Mr Wardoyo said the team had worked together well because they had complementary skills, understood the issues and understood the need to ensure their recommendations would align with regulations already in place.
“Firstly we were collecting all the regulations from the Ministry of Public Works and Housing and the Ministry of Energy and Mineral Resources and trying to combine the regulations of both ministries,” he said.
“And then we were considering the new technology beyond what was already written on the regulations – for example, implementation of district cooling system, building automation system, Net Zero (NZ site energy, NZ Carbon Construction, NZ Carbon Operational Energy), share utility duct, and smart grids was not written yet, and also not just the buildings themselves but the infrastructure surrounding them.
“As well as optimising building envelope using integrated design facade, enhancing daylighting using solar tube, mirror duct, and light shelf, optimising air circulation and hybrid ventilation and air conditioning technologies and renewable energy.”
He said the important consideration was how to make the recommendations practical.
“Indonesia is very supportive of green buildings and our green building standards are already very high,’ he said.
“But sometimes a standard is just a standard. It’s not implemented, even though the government and the developers are aware. One of the main barriers to implementing best practice in green building design is – is it practical?”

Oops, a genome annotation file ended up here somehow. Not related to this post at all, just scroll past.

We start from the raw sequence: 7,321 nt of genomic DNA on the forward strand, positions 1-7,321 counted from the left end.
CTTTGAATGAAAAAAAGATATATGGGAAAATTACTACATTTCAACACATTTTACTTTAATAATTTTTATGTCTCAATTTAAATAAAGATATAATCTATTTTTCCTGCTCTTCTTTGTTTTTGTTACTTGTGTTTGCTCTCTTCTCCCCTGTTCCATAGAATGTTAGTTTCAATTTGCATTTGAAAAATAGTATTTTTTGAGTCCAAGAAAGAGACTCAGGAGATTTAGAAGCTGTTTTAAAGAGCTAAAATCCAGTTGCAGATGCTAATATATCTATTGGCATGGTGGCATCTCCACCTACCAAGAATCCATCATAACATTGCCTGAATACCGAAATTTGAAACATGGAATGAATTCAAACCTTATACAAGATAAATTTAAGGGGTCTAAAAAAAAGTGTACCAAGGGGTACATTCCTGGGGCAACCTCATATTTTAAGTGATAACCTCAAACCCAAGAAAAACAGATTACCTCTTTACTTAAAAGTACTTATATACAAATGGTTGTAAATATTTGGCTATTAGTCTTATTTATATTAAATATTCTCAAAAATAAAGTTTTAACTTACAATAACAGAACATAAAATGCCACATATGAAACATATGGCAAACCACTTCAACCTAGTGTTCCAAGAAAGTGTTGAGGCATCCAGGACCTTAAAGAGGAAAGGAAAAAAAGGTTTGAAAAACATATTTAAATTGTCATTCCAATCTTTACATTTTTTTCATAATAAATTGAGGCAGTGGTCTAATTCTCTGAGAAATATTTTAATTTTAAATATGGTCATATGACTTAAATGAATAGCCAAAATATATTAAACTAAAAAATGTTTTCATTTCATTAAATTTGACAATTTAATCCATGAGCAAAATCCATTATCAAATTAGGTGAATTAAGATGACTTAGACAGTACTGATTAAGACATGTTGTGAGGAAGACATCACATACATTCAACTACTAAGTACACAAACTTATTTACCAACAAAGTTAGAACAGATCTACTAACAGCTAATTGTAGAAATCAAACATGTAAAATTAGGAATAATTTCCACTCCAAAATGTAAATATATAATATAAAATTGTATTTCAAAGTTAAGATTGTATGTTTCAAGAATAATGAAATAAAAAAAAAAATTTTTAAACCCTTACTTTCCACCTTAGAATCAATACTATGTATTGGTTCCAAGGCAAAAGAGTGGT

A key opportunity of the project is the sheer scale of it. The team has included key recommendations around smart grid and grid interactive technology. This includes building renewable energy like solar into the design and creating infrastructure capacity to enable feeding energy back into the grid when there is an oversupply.
“Something this big is challenging. My background is in smart grid systems in a small area. Here, we are designing on a much larger scale.”
“We are talking about smart grid and variable renewable energy and designing on the concept of integrated energy generation, on a scale never seen before in Indonesia.”
The Nusantara project is also of critical importance because it lays the foundation for Indonesia achieving Net Zero goals.
“Indonesia is one of the countries that doesn’t have a very clear roadmap for achieving net zero by 2050,’ he said.
“This is a good opportunity because if we can implement these sustainable technologies in the new capital city, it will be easier to replicate it in other cities using Nusantara as a model.”
For more information about the team’s work on the model code, click here.